Canada’s Historic Aversion to Risk: Why Aggressive Tax Policy is the Best Solution
Canada’s DNA is more risk averse than in the U.S., and the challenge of encouraging people who have the ability to strike out on their own is bigger here. I think there are good reasons for this. In my first full time job, like many others of my generation, I worked for an American company. I remember going down to the US for training, with a group of Canadians, to a facility where a huge cohort of Americans was also being trained. We spent three weeks there, total immersion, in close proximity with each other.
I came away with the strong impression that my Canadian colleagues were generally better educated and smarter than the Americans being employed at the same level. Eventually I theorized that the smarter, better educated Americans had been recruited to higher level jobs, in a head office where important decisions were made. Canada, I surmised, didn’t have enough head offices to absorb our best candidates, so many very able people were underemployed here. The term you heard a lot in those days was “branch plant economy”. Even the American companies that maintained Canadian head offices, even where they had some autonomy, were there to localize strategies they did not develop themselves. People with executive titles were, in fact, senior managers, not in enterprises with proprietary technology, but essentially in dealerships and factories.
This was a result of conscious choices made after the Second World War, when the need to employ the large numbers of returning soldiers was a government priority. Canada had punched above its weight in World War II, with a much higher percentage of its population in the service than many other Allies, and the challenge government faced was how to absorb this returning productive capacity. Attracting American (and sometimes British or French or other countries’) branch plants was a key tactic for addressing this. C.D. Howe was a key figure in this strategy, which led to the arrangements like the Auto Pact, where American companies were required to build as many cars in Canada as they sold here. It was an approach that aligned well with Canada’s immaturity as an economy at the time, and with the strong preference for security over risk that many still see as a differentiator vis a vis our southern neighbours.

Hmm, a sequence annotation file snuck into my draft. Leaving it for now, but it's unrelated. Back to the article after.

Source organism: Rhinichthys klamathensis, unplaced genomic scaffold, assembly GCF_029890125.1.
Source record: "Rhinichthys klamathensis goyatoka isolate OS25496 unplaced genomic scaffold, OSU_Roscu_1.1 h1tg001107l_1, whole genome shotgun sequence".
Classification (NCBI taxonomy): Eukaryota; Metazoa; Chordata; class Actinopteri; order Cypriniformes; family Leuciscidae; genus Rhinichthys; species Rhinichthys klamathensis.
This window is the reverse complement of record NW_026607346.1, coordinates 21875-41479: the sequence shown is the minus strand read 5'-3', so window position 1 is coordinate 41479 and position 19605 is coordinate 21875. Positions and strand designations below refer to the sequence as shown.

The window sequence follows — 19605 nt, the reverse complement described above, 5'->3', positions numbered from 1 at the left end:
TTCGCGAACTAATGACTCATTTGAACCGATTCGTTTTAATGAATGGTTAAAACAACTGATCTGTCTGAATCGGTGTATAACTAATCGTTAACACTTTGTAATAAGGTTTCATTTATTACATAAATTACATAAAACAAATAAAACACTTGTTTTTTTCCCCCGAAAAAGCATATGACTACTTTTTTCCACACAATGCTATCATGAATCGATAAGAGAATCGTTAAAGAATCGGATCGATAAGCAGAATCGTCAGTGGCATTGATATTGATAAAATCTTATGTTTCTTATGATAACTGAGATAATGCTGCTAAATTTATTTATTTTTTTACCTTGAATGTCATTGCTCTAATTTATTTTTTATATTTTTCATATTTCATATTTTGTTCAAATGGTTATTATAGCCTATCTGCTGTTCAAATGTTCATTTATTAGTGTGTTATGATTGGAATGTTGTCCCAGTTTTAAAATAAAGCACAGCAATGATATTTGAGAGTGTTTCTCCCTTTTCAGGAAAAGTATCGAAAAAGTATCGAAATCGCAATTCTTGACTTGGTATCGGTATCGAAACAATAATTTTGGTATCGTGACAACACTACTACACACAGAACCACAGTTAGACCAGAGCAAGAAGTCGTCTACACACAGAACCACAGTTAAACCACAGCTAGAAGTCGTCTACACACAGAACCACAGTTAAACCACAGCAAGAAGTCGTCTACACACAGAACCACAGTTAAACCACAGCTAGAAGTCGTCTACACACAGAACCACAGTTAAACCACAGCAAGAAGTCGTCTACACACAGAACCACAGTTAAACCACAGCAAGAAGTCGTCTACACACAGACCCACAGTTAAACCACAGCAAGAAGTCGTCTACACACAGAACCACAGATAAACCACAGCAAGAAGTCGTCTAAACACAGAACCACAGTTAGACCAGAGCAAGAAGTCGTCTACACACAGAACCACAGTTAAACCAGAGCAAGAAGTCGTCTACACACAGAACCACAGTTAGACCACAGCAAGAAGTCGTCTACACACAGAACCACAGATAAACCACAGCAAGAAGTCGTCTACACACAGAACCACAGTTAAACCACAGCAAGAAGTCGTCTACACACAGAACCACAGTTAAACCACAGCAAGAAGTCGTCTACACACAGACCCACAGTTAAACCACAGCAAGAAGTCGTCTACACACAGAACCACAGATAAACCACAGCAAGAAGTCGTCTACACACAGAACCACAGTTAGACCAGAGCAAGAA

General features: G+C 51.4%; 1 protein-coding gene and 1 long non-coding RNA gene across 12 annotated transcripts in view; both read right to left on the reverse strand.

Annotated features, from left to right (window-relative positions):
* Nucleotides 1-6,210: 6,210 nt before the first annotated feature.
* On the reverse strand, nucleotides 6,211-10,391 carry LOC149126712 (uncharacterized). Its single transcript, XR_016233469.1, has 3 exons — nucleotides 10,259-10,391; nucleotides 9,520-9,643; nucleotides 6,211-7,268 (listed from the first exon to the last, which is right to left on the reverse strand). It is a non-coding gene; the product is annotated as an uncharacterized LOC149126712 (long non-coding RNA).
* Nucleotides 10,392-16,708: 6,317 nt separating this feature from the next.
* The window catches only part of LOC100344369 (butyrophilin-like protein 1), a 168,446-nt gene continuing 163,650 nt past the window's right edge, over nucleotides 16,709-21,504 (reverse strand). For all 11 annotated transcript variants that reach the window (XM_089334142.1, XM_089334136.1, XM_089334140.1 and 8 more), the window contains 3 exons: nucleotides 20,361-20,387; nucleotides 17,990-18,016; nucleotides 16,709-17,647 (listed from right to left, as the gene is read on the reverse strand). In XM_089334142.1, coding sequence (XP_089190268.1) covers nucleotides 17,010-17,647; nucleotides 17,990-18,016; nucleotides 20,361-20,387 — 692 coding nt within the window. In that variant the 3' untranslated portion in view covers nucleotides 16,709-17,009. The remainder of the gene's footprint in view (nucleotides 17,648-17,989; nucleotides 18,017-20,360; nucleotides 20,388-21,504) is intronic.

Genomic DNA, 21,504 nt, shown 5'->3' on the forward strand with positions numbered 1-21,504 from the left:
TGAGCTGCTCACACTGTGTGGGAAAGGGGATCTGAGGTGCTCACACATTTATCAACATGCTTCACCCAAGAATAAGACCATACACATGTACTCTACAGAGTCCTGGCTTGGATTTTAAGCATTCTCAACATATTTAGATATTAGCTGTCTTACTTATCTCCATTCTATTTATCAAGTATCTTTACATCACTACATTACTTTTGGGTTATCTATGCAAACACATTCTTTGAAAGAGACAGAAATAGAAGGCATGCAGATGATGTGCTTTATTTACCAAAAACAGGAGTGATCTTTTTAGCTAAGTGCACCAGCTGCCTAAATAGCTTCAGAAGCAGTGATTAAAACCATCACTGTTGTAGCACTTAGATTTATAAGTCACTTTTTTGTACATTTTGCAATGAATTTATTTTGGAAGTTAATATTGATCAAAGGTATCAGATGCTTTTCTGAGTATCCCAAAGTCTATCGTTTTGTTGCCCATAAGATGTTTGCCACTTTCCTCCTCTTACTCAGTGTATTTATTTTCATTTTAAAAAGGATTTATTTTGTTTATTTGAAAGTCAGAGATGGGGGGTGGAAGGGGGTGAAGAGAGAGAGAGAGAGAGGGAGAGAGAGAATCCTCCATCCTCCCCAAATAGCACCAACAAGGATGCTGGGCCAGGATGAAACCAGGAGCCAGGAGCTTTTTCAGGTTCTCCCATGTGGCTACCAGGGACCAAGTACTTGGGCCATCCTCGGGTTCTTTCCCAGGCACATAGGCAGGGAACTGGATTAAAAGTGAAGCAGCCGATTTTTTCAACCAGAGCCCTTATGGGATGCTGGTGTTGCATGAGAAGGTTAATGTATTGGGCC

There was an economic nationalism backlash to this, and government policies against foreign investment did emerge over time. Over the course of my career however I observed that many of my contemporaries, who had cut their teeth in the employ of American Fortune 500 companies’ Canadian operations, left the country.
Some however became independent businesspeople: their career opportunities to stay in Canada and advance and be challenged were simply too limited. Many of these people had seen how a business could be run, how it could grow, had been well trained by their American employers in business practices. Some thought they could make more money on their own, others, that they could run a more efficient business that better reflected their values, and still others that they simply needed more challenge than the promotions available without going to the U.S. A few had a burning idea that they thought would give them a competitive edge, and wanted to own the results of their inspiration. In some cases, like my own, it was a combination of these things.
Canada’s economy has matured a great deal since the early days of my career. At the same time, the branch plant Fortune 500 approach to security is no longer adapted to the rapid technological, social, environmental and global change that we face. In the modern environment, we need bold people to guess where things will go and bet their lives on it. Canada’s DNA is still risk averse, though much less so than before, and government needs to facilitate starting enterprises: though many will fail, or have only short periods of success, it is a highly flexible assortment of smaller businesses that can, in the aggregate, create economic stability and thus real security for Canadians, and reduce our dependency on resource extraction and branch plants.
Full Disclosure: I was an entrepreneur and owner operator of my own business for 25 years. We employed 200 Canadians at our peak, had a positive impact on carbon footprint, and were an import replacement as well as an exporter, and a positive contributor to the balance of trade. During that time, we personally, the company, and all the employees paid many millions in taxes, which helped to pay for schools, hospitals and roads. We spawned many imitators who also contributed to the Canadian economy and society. However, at the start, we were a completely bootstrap operation, very resource challenged: as soon as we experienced some growth, we were even more cash-strapped, as we had to expand inventory and hire people before the money came in from our customers. We were very creative, and gratefully used every tax advantage we could find to give us more runway for expansion. In particular, those which meant my own expense to the business was as small as possible.